The thankless man walked past the door to the copy room, smelling of rich vanilla notes and artificial cherries. She didn’t know why he had returned to the office so late. It was her perfume. Her being the woman he’d left work to see. Her being the woman he’d left the building early to have dinner with. The women changed countless time through the years, but the routine never did. She’d memorized his scent over time and could now easily pick out when he’d optioned out for a new companion. She hated that she’d noticed it. She’d hated that it bothered her. She’d hated him. Only, she didn’t.
His laugh was innocuous, pleasant even. He make the small baritone sound in passing. But it was too late. She’d heard it. That laugh, his laugh, had interrupted a fly ball to center field.
He had torn down her self-esteem. He had choked the very life out of her social life. He had dumped on her, about her, and had demanded etiquette that was humanly impossible. But he’d just crossed the point of no return. He’d interrupted a Cubs game.
Before she thought on it, she’d decided that this was it. This was her moment.
She looked down at the report, in its third incarnation—all 643 pages of it—and picked up the top half. She smiled for what she thought might have been the first time in weeks, and she threw her hands up. The papers scattered. A lighthearted giggle escaped her, and she repeated the act with the rest of the stack. The joy that rushed through her sent her on a high: an office-terror high.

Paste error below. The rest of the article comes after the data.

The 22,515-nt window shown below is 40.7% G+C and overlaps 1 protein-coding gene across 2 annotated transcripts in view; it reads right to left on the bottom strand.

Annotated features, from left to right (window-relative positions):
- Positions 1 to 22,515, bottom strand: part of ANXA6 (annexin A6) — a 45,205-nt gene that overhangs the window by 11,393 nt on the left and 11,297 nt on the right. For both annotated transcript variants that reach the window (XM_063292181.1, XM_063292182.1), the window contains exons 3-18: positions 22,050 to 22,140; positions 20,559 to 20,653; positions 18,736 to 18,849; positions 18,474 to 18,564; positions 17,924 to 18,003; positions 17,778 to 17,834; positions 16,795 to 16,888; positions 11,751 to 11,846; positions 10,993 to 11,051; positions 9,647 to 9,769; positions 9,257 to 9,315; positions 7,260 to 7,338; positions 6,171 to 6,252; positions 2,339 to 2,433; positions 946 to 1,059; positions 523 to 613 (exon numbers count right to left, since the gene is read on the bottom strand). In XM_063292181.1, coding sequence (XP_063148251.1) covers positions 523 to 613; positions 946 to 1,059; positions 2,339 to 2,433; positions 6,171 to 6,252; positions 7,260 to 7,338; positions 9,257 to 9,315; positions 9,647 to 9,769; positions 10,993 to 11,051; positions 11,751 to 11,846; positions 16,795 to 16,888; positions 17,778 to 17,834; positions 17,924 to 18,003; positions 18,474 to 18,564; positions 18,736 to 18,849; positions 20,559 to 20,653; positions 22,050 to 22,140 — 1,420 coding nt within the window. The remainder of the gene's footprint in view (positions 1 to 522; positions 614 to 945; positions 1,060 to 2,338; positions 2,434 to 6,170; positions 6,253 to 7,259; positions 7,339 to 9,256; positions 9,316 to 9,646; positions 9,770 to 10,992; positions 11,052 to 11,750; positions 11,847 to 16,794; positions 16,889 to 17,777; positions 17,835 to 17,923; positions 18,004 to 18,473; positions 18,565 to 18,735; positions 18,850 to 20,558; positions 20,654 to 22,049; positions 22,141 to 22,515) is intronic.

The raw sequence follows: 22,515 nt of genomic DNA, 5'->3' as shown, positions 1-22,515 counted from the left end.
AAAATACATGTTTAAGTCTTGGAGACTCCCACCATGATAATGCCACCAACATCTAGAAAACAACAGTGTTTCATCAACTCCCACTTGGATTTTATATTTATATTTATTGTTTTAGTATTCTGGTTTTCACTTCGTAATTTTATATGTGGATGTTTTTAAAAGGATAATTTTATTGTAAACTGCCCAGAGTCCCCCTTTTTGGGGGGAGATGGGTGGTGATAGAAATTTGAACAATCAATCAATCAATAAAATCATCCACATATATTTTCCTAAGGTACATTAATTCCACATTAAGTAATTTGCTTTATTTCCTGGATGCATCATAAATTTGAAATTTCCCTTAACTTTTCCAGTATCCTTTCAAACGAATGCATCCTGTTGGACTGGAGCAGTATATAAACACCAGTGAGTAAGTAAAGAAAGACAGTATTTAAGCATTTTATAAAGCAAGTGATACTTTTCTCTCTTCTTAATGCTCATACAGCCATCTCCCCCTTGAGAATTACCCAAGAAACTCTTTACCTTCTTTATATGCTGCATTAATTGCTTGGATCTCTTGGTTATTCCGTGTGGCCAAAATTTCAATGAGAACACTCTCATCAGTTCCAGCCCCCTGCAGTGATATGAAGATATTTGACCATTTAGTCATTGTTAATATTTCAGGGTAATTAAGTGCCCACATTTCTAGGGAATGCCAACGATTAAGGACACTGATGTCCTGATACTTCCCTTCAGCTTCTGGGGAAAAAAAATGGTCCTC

The report had only been the beginning. Soon, pens were being tossed, trays of empty forms were dumped to the linoleum floor, and mailboxes were being emptied. Their contents scattered and mingled. He had gotten so angry when he’d received another employee’s mail in his box. The travesty! Her only regret was that she wouldn't be around to see his reaction to this mess.
The copy room had been enjoyable. Her pulse quickened and her eyes were alight with mischievous. She had a thought to destroy everything in sight. Computers would get dropped, chairs would get thrown, and paper would sail through the insufferable forced air until it dove feet upon feet away from its home. She’d had the thought of destroying everything. But then she’d remembered the cameras. But then, she’d decided she didn’t care.
Weeks later folks would recall that night. They would share gossip that they’d heard. One woman heard that she’d suffered a breakdown after he dumped her. Another woman heard that she’d been pregnant with his child. The men in the company mostly assumed that she had gone all Fatal Attraction on him. And each one of them would recount the tale of how the last place she’d been seen was at a Cubs’ game that night. He had seen her there.
For as wild as the stories were of what caused her breakdown, they never did manage to get it right. And it didn’t matter; because down there in Wrigleyville, in section 204, row 13, seat 5; she sat and she watched. And for being unemployed, and a potential felon (she wouldn’t know, she’d upped and moved); she sat happily in her seat, eating away at her life’s savings, one six-dollar hot dog at a time.
** Please note that this is an on-the-spot writing assignment and while I know a little bit about Chicago, I am aware that this is likely factually inaccurate.